Soviets hammer away at Afghan rebel resistance
As Soviet forces in Afghanistan near their fourth year of occupation, they continue to hammer away mercilessly at popular Afghan resistance.
And yet despite apparently successful counterattacks by the mujahideen (freedom fighters) it appears the resistance is beginning to reel from the effect of Soviet havoc on civilian morale.
The often overwhelming communist retaliatory raids have caused immeasurable suffering among the civilian populations in resistance-held areas, roughly 90 percent of Afghanistan, by destroying homes, farms, and food supplies.
Even so, the status quo between the Soviet-backed Kabul regime and Afghan guerrillas remains basically unchanged. According to recently returned French and British sources, partisan groups have increased their pressure on the combined Soviet-Afghan forces but have failed to take advantage of their military gains.
Foreign observers have noted a striking surge during recent months in resistance activities in and around the Afghan capital. Whereas a year ago the mujahideen rarely penetrated beyond the string of government checkpoints on the city's outskirts, guerrilla raids including daylight assaults have become a common occurence.
Aernout Van Lynden, an Anglo-Dutch journalist reporting for the BBC, recently accompanied a 37-man partisan unit on an attack to within a mile of the city center. Led by Abdul Zabit Halim, considered one of the country's most able resistance commanders in charge of more than 300 urban mujahideen, the guerrillas killed or wounded 30 Soviet and Afghan troops, destroyed 42 trucks and gasoline tankers, a gas station, and a small military post. The explosions sent huge balls of fire into the evening sky of the Kartenau district of eastern Kabul.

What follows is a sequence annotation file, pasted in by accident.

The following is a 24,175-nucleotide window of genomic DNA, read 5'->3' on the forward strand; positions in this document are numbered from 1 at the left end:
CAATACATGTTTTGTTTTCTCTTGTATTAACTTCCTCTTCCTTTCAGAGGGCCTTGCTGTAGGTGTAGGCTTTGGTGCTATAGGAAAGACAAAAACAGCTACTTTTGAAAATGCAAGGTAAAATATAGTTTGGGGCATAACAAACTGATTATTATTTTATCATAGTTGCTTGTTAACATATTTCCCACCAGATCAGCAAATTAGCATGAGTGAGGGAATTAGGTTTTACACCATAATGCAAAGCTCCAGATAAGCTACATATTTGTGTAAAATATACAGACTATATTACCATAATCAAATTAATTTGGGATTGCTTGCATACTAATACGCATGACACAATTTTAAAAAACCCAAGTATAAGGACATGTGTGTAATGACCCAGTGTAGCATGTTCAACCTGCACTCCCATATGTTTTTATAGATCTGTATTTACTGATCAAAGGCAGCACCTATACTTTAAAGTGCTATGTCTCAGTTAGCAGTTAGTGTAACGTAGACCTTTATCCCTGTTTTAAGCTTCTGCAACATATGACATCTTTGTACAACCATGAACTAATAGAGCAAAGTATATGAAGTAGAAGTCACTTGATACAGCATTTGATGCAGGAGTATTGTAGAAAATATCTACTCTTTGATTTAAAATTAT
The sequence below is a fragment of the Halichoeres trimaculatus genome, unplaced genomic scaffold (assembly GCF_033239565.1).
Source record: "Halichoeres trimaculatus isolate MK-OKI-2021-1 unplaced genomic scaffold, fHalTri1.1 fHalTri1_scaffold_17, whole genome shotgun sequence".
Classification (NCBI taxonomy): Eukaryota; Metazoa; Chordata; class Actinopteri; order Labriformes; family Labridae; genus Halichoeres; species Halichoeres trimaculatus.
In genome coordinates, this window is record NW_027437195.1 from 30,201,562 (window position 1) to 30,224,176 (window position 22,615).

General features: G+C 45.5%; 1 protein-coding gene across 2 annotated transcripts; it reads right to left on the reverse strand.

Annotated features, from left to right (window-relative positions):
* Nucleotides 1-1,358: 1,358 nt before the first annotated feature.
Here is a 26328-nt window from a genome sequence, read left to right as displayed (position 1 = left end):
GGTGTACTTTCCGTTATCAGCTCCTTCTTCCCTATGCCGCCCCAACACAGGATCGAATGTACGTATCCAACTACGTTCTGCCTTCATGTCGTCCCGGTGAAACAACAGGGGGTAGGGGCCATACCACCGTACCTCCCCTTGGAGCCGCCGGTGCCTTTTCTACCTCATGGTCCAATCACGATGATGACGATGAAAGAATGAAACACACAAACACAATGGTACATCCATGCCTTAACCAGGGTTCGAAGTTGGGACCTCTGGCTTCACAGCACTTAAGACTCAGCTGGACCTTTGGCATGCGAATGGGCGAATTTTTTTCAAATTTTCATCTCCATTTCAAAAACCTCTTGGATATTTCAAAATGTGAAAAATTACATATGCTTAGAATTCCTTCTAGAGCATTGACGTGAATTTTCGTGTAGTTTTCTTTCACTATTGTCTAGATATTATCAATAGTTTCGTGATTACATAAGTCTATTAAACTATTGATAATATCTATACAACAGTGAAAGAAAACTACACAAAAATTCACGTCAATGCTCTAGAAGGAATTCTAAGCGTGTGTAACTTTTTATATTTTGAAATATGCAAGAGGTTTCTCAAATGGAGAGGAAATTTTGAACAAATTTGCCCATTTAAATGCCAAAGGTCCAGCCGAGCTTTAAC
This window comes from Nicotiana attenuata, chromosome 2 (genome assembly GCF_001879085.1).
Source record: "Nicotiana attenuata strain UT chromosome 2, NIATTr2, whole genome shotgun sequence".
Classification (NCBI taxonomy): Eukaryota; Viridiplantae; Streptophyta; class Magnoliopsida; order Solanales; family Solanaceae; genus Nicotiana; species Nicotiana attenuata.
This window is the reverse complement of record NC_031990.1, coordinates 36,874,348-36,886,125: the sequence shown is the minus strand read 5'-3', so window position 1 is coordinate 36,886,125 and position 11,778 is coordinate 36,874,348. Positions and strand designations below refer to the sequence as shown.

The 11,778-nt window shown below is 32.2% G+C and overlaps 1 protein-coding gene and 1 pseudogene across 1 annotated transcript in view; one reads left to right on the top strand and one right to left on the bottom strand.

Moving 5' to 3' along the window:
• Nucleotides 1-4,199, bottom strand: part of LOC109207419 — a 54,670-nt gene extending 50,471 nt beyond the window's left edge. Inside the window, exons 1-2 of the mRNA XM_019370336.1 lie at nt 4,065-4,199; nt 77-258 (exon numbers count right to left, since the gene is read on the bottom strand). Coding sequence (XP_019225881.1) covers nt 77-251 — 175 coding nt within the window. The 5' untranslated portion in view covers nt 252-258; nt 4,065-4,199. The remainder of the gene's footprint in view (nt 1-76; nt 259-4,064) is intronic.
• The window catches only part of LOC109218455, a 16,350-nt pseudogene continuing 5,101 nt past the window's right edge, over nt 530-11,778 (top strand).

Van Lynden pointed out that although the mujahideen were still not capable of engaging any sizable Soviet forces, the attack exposed the ''weakness, gross undermanning, and demoralization of the Afghan Army.''
It also highlighted the continued reluctance of Soviet commanders, he said, ''to deploy their forces in confrontations dictated by the insurgents rather than by themselves.'' A few days later, Abdul Halim was killed in a Soviet ambush, denying the resistance the sort of guerrilla leadership it can ill-afford to lose.
''The Soviets have succeeded in shattering the economic and social base of certain strong resistance areas by applying constant pressure,'' said Jean-Jose Puig, president of the Paris-based Friends of Afghanistan Association on his return late October from a 10-week tour of eight Afghan provinces.
Northern Afghanistan's resilient Panjshir Valley for example, managed to stave off two major Russian offensives this summer inflicting serious troop and equipment losses. Highly mobile guerrilla units reportedly killed an estimated 400 Soviet infantrymen in early September as they tried to take the strategic 15 ,000 foot-high ridges surrounding the valley. But the assaults have severely strained local resources and worried resistance leaders are now expecting a third attack (the seventh since December 1979) before winter.
In the wake of the Panjshir's most recent offensive, Ahmad Shah Massoud, the region's guerrilla commander, called for urgent humanitarian aid to help ward off impending catastrophe. Apart from limited funds channeled in by Afghan resistance organizations based in Pakistan and a small handful of French relief organizations such as Afrane or Aide Medicale International, outside help has been meagre. Next: Aid-givers fail to respond to the plight of Afghans inside their own country.